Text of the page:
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Common causes of preventable maternal mortality

On Behalf of | Jan 26, 2023 | Firm News

If a mother dies in childbirth or afterward, it is certainly tragic. But the real tragedy is that over 80% of pregnancy-related fatalities could have been prevented according to data from one government review. The following are some common causes of preventable maternal mortality.

Mental health conditions

A mother’s mental health can suffer during and after pregnancy. Postpartum depression can cause a mother to feel sad and hopeless, and could even lead to suicide. Medical professionals should screen for and recognize symptoms of postpartum depression, so it can be treated.


Hemorrhaging, or excessive bleeding, can happen immediately after a woman gives birth. There are drugs that can be administered to prevent or stop hemorrhaging after childbirth, but if they are not administered the results could be fatal.

Heart conditions

Women can develop dangerous heart conditions while pregnant. Heart conditions can cause complications during the birth process that could lead to the death of the mother. Physicians need to recognize the symptoms of heart disease in pregnancy, as many of these symptoms mimic common, more benign pregnancy complaints.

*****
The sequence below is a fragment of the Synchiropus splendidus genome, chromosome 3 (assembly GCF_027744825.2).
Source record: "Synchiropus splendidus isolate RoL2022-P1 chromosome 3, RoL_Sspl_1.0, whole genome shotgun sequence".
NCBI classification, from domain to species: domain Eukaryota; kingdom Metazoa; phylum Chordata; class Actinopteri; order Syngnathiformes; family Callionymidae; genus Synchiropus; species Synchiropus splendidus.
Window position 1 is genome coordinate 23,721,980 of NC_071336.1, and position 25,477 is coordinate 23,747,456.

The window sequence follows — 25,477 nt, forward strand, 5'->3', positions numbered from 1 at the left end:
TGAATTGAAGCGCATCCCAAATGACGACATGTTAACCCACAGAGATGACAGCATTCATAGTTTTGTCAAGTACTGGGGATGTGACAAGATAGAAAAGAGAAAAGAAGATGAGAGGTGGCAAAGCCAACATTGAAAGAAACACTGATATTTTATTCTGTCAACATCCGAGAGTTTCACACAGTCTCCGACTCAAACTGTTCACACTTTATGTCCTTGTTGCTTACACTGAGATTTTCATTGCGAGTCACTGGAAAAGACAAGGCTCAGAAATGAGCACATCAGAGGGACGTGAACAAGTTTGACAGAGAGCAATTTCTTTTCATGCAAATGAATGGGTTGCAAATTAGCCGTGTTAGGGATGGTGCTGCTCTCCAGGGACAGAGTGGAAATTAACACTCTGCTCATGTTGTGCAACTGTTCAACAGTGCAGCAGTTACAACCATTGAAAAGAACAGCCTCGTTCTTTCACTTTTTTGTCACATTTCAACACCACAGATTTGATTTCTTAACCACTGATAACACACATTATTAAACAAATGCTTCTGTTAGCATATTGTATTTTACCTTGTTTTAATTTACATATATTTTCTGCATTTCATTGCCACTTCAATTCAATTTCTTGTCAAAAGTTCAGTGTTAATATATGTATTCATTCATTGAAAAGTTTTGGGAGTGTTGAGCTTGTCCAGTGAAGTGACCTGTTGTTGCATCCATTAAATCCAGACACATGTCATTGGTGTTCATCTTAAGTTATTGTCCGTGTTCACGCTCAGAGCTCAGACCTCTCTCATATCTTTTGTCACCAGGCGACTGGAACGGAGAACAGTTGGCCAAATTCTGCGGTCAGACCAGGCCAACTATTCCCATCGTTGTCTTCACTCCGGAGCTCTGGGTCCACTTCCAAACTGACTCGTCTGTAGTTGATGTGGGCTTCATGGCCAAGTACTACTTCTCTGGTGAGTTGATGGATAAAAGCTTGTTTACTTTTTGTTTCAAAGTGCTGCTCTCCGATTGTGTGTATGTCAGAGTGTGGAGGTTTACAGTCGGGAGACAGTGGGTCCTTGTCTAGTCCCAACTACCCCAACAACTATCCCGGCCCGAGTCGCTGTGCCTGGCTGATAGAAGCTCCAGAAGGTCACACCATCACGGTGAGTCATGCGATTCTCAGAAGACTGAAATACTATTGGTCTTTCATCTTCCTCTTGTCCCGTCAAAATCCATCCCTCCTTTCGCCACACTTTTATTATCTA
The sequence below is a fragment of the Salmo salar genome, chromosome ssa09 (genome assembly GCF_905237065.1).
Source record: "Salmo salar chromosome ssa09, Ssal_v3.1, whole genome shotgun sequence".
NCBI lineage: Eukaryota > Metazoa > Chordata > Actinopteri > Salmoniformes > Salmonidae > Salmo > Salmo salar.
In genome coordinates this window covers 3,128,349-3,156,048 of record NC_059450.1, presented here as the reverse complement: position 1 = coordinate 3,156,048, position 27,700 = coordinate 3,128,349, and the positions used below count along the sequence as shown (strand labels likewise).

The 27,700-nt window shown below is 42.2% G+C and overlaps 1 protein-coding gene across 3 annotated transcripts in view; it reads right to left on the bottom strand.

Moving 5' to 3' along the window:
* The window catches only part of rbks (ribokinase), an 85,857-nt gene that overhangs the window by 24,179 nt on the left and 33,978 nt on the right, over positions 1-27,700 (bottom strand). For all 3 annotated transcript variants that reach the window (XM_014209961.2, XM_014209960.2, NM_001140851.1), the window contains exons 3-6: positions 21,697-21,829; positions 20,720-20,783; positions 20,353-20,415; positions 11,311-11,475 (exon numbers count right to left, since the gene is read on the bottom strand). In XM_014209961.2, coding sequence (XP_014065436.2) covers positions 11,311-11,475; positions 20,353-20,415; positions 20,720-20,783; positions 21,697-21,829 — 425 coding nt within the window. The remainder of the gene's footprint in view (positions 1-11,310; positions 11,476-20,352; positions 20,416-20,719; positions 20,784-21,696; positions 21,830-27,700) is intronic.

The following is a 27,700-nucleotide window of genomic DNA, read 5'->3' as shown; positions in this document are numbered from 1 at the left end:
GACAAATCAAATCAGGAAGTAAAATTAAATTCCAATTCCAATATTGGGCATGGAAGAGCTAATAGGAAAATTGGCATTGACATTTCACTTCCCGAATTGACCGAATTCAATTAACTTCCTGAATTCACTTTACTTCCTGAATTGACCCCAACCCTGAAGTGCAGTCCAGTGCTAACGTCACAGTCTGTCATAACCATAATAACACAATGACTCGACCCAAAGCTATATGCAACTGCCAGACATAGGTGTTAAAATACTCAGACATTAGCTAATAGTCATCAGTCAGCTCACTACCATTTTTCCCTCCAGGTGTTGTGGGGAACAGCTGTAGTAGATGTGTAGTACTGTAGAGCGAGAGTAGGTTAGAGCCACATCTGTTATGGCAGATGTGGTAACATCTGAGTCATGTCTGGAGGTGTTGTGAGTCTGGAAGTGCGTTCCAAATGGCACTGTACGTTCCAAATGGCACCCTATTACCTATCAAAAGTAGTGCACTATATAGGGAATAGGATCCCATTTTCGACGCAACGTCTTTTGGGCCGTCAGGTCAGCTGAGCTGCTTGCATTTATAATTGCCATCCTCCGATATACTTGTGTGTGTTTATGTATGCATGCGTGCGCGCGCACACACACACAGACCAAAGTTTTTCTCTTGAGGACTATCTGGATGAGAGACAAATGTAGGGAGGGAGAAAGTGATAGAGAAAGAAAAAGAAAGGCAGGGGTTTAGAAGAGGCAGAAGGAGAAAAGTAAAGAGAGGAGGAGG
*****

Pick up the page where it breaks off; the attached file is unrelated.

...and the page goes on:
It is essential that women give birth in sterile conditions. This is true whether a woman has a vaginal delivery or a cesarean section. Unsanitary conditions or practices can lead to a fatal infection.

Blood clots

Disorders that cause, such as deep vein thrombosis, can develop during pregnancy and within the months following birth. If a woman with deep vein thrombosis is not provided blood thinners while pregnant, it could increase the risk of death.


Cardiomyopathy affects the heart’s ability to efficiently deliver blood to other parts of the body. It is a condition that becomes progressively worse, but it can be slowed with treatment. Unrecognized or untreated cardiomyopathy during pregnancy can cause heart failure.

Many maternal deaths can be prevented

It is a sad fact that many maternal deaths could have been prevented. The fact that they were not might point to an act of medical malpractice. If so, the mother’s surviving loved ones might have grounds for pursuing a legal claim against the physician and/or medical facility responsible for the death.